Who are your musical heroes?
We have many. At the moment we are inspired by strong female international artists like Vivir Quintana, Joan Baez, Miriam Makeba, Joni Mitchell and Elis Regina, to name a few.

How would you describe your genre?
Some call it ‘indie dream folk’, others call it ‘avant-garde punk opera’, yet others call it ‘eclectic cumbia’. Our latest album is inspired by South African kwela music and Andalusian poetry.

Congratulations on your latest single, “Afternoon”! It includes various cultural and artistic references – what is it you enjoy about creating music that has several layered meanings?
Thank you, we really enjoyed making the song. It was an elaborate process, I think that’s why it has so many layers. It started out with a percussion line on the balafon, a West African wooden xylophone. It was a kind of meditative repetitive rhythm invented by our Scottish drummer Alan ‘Gunga’ Purves. The lyrics are based on a poem by García Lorca which describes an afternoon that slowly turns into evening while the protagonist – patiently waiting and longing for the arrival of his beloved – doesn’t realise how much time has passed.

Your music video for “Afternoon” is super whimsical and retro, yet also beautiful and full of humour – what did you want to convey with it?
Océane Combreau, who created the video for us, said: ‘An afternoon in a suburban neighbourhood, with its nice neighbours and wholesome outdoor activity, is everything you would expect… at least on the surface. Behind closed doors, a world of poetic absurdity and the surreal quirks of others are revealed.’

And it’s taken from your forthcoming second album “Wrong Feet” – why that name in particular?
It’s the title of our second single, due to be released in January. The title refers to the expression ‘starting off on the wrong foot’. It’s also a reference to a feeling of disconnection from your own body.

You’ll flit between more serious subject matter and lighter summery songs – why is it important to you to have both in your arsenal?
On the one hand, we feel strongly about many serious subjects and terrible things going on in the world, and we discuss them a lot and want to help work towards concrete change. On the other hand, we love to use humour and silliness and fun in our songs and in our live act. Including both sides in our albums is the only way we know how to make music.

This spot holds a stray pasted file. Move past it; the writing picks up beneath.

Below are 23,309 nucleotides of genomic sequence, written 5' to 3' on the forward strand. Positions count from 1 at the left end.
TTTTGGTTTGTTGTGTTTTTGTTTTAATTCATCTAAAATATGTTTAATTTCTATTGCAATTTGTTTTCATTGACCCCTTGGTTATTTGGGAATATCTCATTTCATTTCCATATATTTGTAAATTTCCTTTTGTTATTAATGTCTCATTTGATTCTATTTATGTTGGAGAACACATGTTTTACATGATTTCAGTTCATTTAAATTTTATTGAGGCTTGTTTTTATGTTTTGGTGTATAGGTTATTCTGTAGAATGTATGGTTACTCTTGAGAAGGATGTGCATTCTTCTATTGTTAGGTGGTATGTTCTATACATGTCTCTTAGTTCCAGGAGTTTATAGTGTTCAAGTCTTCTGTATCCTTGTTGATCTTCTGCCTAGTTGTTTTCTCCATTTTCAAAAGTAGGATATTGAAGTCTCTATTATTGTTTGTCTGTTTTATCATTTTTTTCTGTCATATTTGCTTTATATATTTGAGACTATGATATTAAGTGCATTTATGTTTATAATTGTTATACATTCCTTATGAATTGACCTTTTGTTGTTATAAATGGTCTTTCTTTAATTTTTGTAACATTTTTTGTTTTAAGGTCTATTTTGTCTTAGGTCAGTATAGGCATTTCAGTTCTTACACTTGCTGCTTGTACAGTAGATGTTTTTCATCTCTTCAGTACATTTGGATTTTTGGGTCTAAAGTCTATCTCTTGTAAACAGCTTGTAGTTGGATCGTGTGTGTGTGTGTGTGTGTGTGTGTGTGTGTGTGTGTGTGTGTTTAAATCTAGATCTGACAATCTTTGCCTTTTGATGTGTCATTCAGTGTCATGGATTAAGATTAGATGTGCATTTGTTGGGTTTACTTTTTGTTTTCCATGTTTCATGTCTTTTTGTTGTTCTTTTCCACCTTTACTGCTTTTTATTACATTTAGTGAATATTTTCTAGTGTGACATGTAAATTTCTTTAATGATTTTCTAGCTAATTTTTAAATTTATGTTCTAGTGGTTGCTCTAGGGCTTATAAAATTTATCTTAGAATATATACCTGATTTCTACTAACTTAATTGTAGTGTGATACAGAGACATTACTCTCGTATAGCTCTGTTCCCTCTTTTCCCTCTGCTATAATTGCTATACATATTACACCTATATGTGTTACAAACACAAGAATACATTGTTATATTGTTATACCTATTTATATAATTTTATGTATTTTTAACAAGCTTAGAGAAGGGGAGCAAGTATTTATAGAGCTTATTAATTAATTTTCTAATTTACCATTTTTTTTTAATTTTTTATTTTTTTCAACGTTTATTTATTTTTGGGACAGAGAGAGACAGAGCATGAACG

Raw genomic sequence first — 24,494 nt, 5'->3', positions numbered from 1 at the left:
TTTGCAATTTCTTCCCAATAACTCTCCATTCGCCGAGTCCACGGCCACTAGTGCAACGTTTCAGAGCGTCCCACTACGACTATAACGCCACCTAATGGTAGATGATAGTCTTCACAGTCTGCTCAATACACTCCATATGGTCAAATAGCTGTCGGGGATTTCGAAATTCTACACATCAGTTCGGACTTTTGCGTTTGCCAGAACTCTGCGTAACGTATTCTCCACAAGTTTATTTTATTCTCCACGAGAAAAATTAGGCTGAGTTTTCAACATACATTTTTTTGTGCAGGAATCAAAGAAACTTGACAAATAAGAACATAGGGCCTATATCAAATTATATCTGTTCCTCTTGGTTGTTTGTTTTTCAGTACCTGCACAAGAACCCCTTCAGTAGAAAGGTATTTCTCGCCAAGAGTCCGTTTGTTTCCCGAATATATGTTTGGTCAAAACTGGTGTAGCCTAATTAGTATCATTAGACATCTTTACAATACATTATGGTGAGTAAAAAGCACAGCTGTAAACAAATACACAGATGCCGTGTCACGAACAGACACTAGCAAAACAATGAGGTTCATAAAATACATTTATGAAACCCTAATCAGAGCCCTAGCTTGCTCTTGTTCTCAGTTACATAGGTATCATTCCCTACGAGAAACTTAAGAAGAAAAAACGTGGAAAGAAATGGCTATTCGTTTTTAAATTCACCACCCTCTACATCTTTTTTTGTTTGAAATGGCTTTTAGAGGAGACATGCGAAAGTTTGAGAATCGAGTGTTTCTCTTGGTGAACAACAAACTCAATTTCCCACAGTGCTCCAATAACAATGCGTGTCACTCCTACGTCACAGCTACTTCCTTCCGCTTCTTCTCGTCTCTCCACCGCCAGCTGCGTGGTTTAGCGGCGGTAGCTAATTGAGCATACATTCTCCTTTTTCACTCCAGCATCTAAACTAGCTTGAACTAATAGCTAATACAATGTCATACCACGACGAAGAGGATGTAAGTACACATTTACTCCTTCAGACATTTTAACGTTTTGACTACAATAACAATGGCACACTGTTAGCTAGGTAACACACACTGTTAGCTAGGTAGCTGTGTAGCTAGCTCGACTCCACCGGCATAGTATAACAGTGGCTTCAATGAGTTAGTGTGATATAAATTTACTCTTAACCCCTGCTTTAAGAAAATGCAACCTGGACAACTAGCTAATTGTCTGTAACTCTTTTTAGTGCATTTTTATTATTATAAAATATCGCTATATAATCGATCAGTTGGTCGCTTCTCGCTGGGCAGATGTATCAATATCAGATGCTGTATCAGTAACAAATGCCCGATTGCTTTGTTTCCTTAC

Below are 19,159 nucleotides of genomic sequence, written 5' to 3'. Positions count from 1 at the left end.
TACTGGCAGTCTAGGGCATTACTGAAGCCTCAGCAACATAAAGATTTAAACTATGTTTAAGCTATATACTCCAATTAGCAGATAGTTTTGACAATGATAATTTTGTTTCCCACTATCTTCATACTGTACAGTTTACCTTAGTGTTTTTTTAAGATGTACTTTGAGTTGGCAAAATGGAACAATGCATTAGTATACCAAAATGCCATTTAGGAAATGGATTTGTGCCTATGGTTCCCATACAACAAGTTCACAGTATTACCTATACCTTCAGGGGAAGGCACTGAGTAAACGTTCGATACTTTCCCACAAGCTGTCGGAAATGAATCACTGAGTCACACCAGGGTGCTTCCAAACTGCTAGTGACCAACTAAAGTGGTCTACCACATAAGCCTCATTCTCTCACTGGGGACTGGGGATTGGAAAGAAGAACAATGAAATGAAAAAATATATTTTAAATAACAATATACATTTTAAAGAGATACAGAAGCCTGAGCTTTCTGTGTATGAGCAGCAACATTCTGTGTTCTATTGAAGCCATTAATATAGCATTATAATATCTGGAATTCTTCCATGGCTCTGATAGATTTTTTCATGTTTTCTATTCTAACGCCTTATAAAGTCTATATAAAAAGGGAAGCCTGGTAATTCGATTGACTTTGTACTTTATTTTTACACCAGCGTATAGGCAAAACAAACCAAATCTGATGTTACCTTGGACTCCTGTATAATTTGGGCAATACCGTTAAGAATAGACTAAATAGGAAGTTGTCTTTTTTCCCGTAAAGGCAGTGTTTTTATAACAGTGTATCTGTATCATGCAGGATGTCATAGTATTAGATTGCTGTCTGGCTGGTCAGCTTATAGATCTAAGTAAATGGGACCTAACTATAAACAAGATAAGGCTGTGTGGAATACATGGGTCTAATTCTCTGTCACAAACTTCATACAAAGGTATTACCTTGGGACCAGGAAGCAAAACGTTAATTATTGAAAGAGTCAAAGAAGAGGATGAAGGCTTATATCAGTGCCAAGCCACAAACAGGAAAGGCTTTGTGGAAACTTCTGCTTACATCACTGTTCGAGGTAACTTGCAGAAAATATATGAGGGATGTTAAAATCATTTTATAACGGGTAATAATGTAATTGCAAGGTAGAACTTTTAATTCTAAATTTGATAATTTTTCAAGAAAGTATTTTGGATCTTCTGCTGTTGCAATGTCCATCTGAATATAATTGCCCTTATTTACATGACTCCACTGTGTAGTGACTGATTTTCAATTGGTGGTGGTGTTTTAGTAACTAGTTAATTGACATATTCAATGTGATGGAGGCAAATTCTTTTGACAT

We just released a video and a song called: “No Estás Sola (You Are Not Alone)” together with “Vivir Quintana” and “El Palomar”, a group of female singers/activists who are trying to raise awareness for the femicides happening in Mexico.

What ties Wrong Feet together as a body of work?
The main ingredient – three female voices harmonising – is always present. That allows us to take our music in many directions. On this album we improvise a lot: it felt liberating to say, ‘Let’s do whatever we want to do, with no restrictions. Let’s just have some fun and try to convey that feeling to the listener.’

What’s the most unusual place you’ve pulled inspiration from?
We once based a song on text messages we’d received from an ex-boyfriend…. “Baby Blue” that one is called. “I miss you, like a South searching bird”, was one of them. The boyfriend was very poetic.

What do you want fans to take from your music?
We hope they’ll feel inspired to pursue their own path, to embrace change… To keep going and not forget to smile once in a while.

What’s next for you? What are you looking forward to in 2021?
We’ll be releasing our album, “Wrong Feet”. We intend to travel to Mexico to play at the Women’s March on 8 March. And we’ll be putting the finishing touches to our first medium-length fiction film: A Moonless Night.

Anya Cooper